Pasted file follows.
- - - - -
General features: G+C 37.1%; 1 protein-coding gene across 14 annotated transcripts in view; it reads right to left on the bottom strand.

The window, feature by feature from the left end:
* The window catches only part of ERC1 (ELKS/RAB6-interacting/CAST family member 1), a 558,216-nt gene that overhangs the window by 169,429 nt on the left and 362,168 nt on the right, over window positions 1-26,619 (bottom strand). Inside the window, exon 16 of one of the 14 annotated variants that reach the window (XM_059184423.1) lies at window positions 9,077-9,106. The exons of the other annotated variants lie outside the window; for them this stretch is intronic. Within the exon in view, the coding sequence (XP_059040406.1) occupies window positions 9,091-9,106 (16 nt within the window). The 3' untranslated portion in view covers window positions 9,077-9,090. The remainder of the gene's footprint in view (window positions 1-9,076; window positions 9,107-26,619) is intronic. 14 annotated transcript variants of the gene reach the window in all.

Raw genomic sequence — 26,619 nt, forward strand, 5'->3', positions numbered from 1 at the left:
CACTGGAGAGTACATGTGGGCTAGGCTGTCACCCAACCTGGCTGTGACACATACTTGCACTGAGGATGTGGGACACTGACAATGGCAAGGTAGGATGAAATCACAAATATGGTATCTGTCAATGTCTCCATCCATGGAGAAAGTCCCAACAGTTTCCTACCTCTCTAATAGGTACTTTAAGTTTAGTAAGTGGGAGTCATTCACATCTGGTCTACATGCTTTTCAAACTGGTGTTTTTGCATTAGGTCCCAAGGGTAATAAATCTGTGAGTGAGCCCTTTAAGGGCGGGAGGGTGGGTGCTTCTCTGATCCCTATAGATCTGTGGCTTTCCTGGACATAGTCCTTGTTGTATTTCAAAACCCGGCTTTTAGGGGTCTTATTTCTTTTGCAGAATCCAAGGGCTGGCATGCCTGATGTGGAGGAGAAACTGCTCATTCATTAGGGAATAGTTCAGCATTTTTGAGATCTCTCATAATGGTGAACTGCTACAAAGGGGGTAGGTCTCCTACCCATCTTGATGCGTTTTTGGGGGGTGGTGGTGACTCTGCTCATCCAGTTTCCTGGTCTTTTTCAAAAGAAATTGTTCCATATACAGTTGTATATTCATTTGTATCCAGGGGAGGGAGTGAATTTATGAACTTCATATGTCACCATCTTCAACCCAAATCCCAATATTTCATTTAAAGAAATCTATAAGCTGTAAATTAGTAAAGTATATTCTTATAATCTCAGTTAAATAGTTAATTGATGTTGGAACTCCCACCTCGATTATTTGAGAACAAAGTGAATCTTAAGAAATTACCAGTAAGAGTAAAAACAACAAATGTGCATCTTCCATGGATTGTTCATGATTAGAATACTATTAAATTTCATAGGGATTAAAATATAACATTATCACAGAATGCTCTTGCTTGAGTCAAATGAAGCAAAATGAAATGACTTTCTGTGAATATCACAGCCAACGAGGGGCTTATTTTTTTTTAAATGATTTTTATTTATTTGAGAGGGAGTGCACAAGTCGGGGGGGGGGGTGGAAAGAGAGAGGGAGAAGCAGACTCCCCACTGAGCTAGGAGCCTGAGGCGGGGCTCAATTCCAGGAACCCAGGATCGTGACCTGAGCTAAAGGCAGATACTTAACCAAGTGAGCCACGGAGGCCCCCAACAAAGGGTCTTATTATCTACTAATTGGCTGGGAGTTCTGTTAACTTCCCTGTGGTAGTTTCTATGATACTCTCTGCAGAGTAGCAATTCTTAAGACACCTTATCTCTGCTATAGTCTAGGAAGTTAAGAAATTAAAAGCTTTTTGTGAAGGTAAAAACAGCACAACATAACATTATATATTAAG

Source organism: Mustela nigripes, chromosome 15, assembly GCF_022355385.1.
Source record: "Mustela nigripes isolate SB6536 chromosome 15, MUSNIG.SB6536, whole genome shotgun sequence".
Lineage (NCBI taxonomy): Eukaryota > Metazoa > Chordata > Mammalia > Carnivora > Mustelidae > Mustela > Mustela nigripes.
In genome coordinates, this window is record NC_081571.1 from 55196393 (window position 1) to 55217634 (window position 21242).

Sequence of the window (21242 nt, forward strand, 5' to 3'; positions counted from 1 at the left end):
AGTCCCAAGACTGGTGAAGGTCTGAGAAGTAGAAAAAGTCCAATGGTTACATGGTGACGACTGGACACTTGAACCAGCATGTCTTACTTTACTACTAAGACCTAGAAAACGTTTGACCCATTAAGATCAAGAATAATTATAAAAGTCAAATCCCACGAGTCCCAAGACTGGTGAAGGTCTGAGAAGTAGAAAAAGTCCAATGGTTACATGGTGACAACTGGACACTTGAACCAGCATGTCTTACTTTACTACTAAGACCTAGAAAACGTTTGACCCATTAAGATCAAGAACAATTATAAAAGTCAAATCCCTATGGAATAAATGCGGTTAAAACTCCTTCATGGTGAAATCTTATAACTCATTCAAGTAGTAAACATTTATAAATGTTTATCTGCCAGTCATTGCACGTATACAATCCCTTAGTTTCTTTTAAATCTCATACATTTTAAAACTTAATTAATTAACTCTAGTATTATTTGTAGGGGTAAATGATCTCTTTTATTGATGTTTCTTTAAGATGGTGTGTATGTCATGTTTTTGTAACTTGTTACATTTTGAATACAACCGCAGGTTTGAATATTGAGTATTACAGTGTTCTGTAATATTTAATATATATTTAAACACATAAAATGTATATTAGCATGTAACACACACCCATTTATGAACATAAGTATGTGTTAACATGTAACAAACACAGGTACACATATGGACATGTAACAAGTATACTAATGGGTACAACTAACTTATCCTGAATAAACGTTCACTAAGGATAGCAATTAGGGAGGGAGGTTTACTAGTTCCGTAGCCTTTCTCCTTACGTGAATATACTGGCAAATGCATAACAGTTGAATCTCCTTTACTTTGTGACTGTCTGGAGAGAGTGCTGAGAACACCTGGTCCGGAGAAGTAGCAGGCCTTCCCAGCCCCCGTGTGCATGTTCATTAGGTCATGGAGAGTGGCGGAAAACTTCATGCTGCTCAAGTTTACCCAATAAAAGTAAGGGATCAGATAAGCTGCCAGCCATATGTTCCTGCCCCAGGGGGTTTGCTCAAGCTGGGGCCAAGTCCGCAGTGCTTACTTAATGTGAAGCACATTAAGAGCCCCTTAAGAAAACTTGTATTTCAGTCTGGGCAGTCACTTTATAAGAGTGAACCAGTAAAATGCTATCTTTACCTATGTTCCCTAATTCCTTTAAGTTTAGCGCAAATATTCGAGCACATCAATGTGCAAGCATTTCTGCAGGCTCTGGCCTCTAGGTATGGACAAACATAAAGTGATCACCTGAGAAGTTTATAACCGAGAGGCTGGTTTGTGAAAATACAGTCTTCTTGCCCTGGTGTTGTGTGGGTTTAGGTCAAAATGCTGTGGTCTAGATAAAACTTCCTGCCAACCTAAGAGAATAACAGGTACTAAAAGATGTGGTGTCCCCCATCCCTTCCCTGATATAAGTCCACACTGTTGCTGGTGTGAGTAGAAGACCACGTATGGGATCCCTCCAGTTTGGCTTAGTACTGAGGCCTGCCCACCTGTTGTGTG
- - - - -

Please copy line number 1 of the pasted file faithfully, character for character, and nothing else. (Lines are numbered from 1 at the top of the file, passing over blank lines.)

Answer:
General features: G+C 37.1%; 1 protein-coding gene across 14 annotated transcripts in view; it reads right to left on the bottom strand.